According to my source, who is close to local farmers, all the seed maize for the whole of France is grown in the Creuse Valley, near us. My source lives right in the middle of this cultivation and has the time to chat to elderly farmers.
|Harvesting seed maize in the Creuse Valley a couple of days ago.|
The Creuse Valley is free draining and fertile sandy loam, and because of the river, crops can be generously and reliably irrigated.
|A seed maize crop in the Creuse Valley, ready to harvest, photographed a couple of days ago.|
It is a plant which has separate male and female parts, with the female part making silks and forming the cob and the male parts the pollen filled tassels at the top of the plant. The maize is sown in alternating blocks of two rows and six rows, sown at different times to ensure male pollen production coincides with the formation of the female silk. Just before pollen production the tops of the blocks of six rows are sliced off to prevent them forming male tassels and self-pollinating. So the blocks of six rows of plants will be designated to be the female part of the fertilisation process, and the blocks of two rows will be male. Students are hired in the summer holidays to manually pollinate by pulling the male tassels over to the nascent female cob silk of a neighbouring plant.
|A farming family working to sort and and dehusk their maize harvest.|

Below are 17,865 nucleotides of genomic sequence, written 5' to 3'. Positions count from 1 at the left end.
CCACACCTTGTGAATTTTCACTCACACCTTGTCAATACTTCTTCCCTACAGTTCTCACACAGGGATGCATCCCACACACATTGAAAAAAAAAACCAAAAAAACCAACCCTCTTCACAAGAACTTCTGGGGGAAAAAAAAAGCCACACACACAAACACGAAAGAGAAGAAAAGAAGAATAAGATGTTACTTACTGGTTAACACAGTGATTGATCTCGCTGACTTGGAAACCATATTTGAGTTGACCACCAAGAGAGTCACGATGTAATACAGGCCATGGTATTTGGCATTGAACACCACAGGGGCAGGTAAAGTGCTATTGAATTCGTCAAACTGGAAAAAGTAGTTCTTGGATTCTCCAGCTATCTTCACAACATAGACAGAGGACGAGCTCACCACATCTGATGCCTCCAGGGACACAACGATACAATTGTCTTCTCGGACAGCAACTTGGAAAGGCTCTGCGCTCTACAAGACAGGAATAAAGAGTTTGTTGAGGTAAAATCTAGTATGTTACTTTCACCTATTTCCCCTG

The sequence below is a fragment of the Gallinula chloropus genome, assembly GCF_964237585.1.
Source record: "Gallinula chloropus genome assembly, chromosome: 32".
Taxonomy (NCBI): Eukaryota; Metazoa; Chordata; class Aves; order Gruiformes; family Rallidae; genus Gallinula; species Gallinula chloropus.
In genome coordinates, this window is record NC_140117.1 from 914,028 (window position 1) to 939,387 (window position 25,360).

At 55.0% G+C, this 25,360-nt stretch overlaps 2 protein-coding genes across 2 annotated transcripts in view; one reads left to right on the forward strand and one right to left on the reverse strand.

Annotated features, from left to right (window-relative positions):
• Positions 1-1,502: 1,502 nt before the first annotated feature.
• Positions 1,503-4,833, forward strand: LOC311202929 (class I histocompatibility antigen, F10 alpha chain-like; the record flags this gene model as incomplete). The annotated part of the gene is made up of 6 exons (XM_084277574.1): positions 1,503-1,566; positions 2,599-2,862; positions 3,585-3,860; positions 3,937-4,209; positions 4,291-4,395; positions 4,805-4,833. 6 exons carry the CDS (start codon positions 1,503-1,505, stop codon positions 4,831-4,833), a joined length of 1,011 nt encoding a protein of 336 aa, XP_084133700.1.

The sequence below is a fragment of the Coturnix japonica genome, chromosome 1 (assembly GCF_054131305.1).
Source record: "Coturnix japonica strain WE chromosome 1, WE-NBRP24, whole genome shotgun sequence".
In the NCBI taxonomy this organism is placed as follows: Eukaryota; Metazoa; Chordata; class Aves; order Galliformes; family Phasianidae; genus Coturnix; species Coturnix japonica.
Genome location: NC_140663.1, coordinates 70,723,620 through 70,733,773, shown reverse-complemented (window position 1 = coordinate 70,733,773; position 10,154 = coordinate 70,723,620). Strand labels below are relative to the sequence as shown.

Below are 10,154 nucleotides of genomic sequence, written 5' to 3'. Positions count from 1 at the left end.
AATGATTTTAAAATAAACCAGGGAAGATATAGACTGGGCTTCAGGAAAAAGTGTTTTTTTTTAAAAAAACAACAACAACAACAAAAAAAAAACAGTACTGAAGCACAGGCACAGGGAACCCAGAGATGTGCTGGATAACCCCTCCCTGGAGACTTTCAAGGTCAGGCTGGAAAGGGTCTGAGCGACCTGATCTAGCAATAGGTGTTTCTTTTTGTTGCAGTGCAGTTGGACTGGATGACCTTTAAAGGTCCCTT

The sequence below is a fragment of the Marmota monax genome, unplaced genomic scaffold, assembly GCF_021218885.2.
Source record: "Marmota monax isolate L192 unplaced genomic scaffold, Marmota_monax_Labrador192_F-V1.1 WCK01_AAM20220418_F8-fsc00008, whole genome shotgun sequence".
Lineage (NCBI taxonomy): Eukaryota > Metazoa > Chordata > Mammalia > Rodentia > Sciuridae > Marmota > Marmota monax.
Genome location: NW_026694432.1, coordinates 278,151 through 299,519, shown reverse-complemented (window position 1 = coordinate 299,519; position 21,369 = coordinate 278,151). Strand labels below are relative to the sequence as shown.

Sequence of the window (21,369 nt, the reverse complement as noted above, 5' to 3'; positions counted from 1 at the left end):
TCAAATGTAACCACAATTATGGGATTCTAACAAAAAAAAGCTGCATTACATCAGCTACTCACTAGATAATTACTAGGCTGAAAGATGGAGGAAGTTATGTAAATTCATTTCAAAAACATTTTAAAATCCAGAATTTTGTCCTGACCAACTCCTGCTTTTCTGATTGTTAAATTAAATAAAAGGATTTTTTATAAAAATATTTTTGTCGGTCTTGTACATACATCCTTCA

After harvest the seed is sent to a depot in North Tours, where it is coated with insecticide and fungicide and dyed pink to prevent it being feed to animals. Ultimately it is sent all over the country for sowing next year's crop.
|Seed maize crop in September a few years ago. This was photographed directly behind my source's house.|
UPDATE: According to another source, in fact only about a third of the seed maize is grown in the Creuse Valley. Roughly another third is grown in the Pays de Loire, and about the same in Brittany.
The farmers have started growing seed for sugar beets around here. They plant the small plants by hand in the spring so it's rather labor intensive. The seeds are harvested mid summer and the rest plowed under.
Katie: interesting! We almost never see sugar beet here in the Touraine.
I suppose you're talking about seed corn for feed corn, not sweet corn.
Ken Broadhurst: yes I assume so. I've only ever seen sweet corn being grown on a large scale in Landes.
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